Why I prefer ass

August 27, 2014 •

I said “ass” on Google+ recently

In a recent Google+ post, I asked this question:

“Is it OK to charge my nexus 7 (2013) on my galaxy s4 charger? I think the packaging says only use the nexus charger, but I don’t know if they’re just covering their ass…”

And one of my friends replied with this

“Any micro USB charger should work, they might just charge at different rates.
Also, don’t we say arse here?”

Is he right? Do we say “arse” here in Australia?

Short answer is yes. “Ass” is the American spelling, and “arse” is the British/Australian spelling.

But I still prefer “ass”

For better or worse, this is a distinction I’ve been thinking a lot about recently. (My excuse is I just wrote a whole heap of copy for butt-plugs and leather clothing targeting the gay market!) And after all that thought, I’ve decided to use “ass” most of the time. I think it’s a combination of things:

It works with more American terms

Some of the words we use with “arse/ass” are kinda US words. Like “bad-ass”. I haven’t seen “bad-arse” written before. So I would use “bad-ass”.

It’s more figurative

If I happen to use “arse” and “bad-ass” in the same document, some people (like anyone reading this post! 😉 would wonder about the inconsistency. So I have to try to anticipate how they’d think it through.

Although I haven’t tested or researched this, I have a vague suspicion that “ass” is more likely to be read as a more generic term, more figurative. e.g. “Covering your ass” means protecting yourself in some way. I know the context determines the precise meaning, but there’s that sort of general overtone.

“Arse”, on the other hand, tends to be more of an anatomical term, I think. People tend to read it as butt or arsehole. (You’ll notice I used “arsehole” there, instead of “asshole”, because I think the former tends to be read as “anus” and the latter as “dickhead”. Similar logic…)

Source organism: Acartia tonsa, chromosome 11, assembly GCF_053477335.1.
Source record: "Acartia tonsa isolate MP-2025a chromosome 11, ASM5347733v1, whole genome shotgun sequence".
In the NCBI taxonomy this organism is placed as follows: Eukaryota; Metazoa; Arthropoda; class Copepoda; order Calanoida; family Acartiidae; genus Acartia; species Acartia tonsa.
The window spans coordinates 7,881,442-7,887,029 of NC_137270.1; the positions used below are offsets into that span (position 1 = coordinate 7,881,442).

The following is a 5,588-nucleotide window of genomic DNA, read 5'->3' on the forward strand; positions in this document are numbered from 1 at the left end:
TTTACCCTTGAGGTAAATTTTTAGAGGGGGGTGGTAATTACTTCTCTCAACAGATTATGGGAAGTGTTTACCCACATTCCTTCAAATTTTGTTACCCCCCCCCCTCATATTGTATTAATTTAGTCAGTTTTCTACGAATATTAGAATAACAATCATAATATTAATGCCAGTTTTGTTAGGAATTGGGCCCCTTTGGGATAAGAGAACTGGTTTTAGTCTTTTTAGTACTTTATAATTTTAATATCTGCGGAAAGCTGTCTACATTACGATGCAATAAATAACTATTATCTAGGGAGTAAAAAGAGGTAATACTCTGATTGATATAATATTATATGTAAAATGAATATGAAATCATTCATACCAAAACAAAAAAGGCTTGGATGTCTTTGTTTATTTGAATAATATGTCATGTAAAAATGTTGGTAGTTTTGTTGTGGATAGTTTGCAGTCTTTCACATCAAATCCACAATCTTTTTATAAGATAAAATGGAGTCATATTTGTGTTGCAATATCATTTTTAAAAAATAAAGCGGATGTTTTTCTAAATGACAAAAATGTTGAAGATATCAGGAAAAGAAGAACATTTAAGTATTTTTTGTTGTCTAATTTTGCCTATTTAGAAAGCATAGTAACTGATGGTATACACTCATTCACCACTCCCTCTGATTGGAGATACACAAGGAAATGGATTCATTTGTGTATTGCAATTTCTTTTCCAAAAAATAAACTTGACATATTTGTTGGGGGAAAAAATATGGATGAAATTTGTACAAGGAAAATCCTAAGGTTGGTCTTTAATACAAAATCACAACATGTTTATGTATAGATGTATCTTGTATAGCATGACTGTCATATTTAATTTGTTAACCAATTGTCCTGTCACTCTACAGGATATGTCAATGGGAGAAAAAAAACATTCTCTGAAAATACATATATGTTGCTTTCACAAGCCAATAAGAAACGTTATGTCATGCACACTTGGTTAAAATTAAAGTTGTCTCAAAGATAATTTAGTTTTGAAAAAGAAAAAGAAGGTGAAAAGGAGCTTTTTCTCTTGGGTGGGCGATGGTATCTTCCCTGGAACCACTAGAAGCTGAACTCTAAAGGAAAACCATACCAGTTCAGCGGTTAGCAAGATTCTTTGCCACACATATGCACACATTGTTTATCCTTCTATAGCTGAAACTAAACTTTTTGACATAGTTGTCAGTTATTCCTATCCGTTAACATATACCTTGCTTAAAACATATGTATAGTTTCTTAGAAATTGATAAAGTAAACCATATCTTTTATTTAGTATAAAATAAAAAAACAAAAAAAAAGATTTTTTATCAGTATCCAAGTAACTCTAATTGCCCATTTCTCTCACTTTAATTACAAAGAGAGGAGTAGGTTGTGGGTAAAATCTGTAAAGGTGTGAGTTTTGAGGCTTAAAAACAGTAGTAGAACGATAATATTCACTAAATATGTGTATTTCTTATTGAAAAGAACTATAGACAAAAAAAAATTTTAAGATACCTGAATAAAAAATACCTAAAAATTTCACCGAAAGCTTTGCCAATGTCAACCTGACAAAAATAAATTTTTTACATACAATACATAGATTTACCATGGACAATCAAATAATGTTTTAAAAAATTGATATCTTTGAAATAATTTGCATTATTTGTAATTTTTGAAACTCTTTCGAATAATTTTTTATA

Some examples

Remember that butt-plug / gay leather copy I wrote? I used “arse”, “ass” and “bad-ass” in it.

“Arse” to mean arsehole:

“If you’ve ever dreamt of claiming Brent Everett’s arse, today’s your lucky day.”

“Ass” to mean butt:

You’ve got an ass worth looking at, so why not showcase it?”

“Bad-ass” to mean ‘Sons of Anarchy’ bad-boy style:

“Available in both zip and button fly, these Mister B genuine leather jeans are at once bad-ass and great-ass.”

Now imagine if I’d tried to use only “arse” or only “ass” in all these examples. I don’t think it would be quite right for an Australian audience…

Do you prefer ass or arse?

Please comment with your preference. And let us know why.

Feel free to comment...
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Mel wrote on August 27th, 2014

Oh Glenn this is so timely - I struggled with this for ages! I tried it both ways (no pun intended) but also settled on ass purely because it didn't conjure up the mental images that arse did...

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Glenn Murray wrote on August 27th, 2014

EXACTLY! :-)

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Steven wrote on August 27th, 2014

We say 'ass' in Australia, as proven by this corker of a billboard. http://billboardspotter.com/4/macdonalds-billboard-yass-new-south-wales-australia/

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Mel wrote on August 27th, 2014

Bahahahahaha!!!

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Glenn Murray wrote on August 27th, 2014

Oh, that's brilliant!

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Rhonda wrote on August 27th, 2014

What a great start for a Wednesday... I woke up all passive agressive today, not in a good mood. But you've made me laugh and boosted my spirit. Great post. With my Nan I say "derrière" because she's posh like that. :-p And you're right, I tend to use the two words in the same way as you mentioned - not in clients' copy yet. But... as an immigrant with a strong accent, I find it hard to say "arse", so even when I say "arse" it could sound like "ass" as my 'native' language have mostly short vowels/sounds. :-(

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Kate Toon wrote on August 27th, 2014

Bum

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Glenn Murray wrote on August 27th, 2014

Yes, I feel honoured to have been given the chance to swear in client copy. It happens all too rarely. You should see some of the rest of it! I quoted on the meek bits!!!

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Glenn Murray wrote on August 27th, 2014

Bot-bot

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Mel wrote on August 27th, 2014

Tushie

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Mel wrote on August 27th, 2014